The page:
Facebook's "ethnic affinities" is digital racism and it's time to end it
Dr. Benjamin F. Chavis, Jr. | 12/2/2016, 6:15 a.m.
(NNPA) Racism is a malignant, powerful, and harmful reality for millions of persons of color throughout the world. Here, inside the United States, racism is institutionalized and we have the evidence that this dreadful, racially discriminatory system of oppression now has been digitized thanks to Facebook.
We must oppose all forms, nuances, and modes of racism. I am defining “digital racism” as the deliberate and systematic exclusion and discrimination of people from any Internet access, benefit or policy-making procedure based on race, color, ethnicity, or any other social or cultural factor.
I know when this is read, some of you will be shocked while others will be in some form of denial. Such was the case when I first coined the term “environmental racism” over 30 years ago. But the truth is the truth. And the truth is therapeutic.
Racial and ethnic cleaning at Facebook is the manifestation of digital racism on one of the most powerful social media platforms in the world. The National Newspaper Publishers Association (NNPA) is opposed to racial and ethnic discrimination. We are alarmed and we resolutely join with the Congressional Black Caucus (CBC) in demanding that Facebook stop engaging in racially discriminatory practices.
Earlier this month, the CBC sent a letter to Mark Zuckerberg, CEO of Facebook, concerning this issue.
“We are writing to express our deep concerns with reports that Facebook’s “Ethnic Affinities” advertising customization feature allows for advertisers to exclude specific racial and ethnic groups when placing housing advertising,” stated the CBC.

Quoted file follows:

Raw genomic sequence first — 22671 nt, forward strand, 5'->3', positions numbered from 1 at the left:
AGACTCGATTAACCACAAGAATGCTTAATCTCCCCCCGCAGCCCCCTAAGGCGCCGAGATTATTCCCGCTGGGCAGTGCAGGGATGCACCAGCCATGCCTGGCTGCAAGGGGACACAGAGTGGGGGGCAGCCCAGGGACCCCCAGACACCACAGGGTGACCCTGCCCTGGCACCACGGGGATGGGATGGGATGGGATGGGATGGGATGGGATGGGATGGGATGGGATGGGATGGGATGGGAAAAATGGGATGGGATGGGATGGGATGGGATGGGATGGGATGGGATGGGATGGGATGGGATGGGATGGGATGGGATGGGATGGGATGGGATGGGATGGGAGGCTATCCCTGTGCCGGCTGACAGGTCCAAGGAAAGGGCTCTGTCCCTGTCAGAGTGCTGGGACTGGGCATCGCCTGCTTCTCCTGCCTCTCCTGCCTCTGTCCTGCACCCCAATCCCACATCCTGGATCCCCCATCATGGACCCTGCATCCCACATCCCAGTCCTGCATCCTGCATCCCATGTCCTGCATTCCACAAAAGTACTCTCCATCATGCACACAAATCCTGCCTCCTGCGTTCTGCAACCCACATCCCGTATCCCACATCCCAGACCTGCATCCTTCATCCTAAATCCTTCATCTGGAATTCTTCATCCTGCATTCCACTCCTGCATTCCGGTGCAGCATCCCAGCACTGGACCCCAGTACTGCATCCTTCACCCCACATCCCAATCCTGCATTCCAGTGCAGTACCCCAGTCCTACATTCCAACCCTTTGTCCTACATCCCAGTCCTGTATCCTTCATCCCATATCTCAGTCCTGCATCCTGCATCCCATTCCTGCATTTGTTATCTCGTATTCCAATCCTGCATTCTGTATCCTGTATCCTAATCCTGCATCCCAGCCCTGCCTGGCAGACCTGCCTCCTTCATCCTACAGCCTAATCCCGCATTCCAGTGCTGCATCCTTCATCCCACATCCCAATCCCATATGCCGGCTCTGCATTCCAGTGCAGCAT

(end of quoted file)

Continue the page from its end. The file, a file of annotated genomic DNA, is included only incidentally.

The CBC letter was signed by Robin L. Kelly (D-Ill.), Emanuel Cleaver (D-Mo.), Yvette Clarke (D-N.Y.), and G.K. Butterfield (D-N.C., the Chairman of the CBC. Their joint statement concluded, “This is in direct violation of the Fair Housing Act of 1968, and it is our strong desire to see Facebook address this issue immediately.”
The Fair Housing Act of 1968 says it is illegal “to make, print, publish, or cause to be made, printed, or published any notice, statement, or advertisement, with respect to the sale or rental of a dwelling that indicates any preference, limitation, or discrimination based on race, color, religion, sex, handicap, familial status, or national origin” (42 U.S.C. § 3604). The enactment of the Fair Housing Act of 1968 was a milestone accomplishment of the Civil Rights Movement.
“By allowing online advertisers to promote or market a community or home for the purpose of sale to select an ‘ethnic affinity’ as part of their advertising campaign, Facebook is complicit in promoting restrictive housing practices,” the CBC letter stated. This is clearly a violation of the law.
The NNPA agrees with the CBC. This practice must be stopped immediately.
Today, we all should remain vigilant and committed to stand up and speak out against all instances of racial and ethnic discrimination. Facebook needs to right this wrong. The online and digital worlds should not be permissive of racism.
With all the technological advances to hopefully ensure that the quality of life of all people will ultimately be enhanced in the U.S. and throughout the world, we must strive to identify, call out and stop racism wherever it may arise. Therefore, we call upon Facebook to stop its digital racism and its “Ethnic Affinities” discriminatory program.
Dr. Benjamin F. Chavis, Jr. is President and CEO of the National Newspaper Publishers Association (NNPA) and can be reached at firstname.lastname@example.org.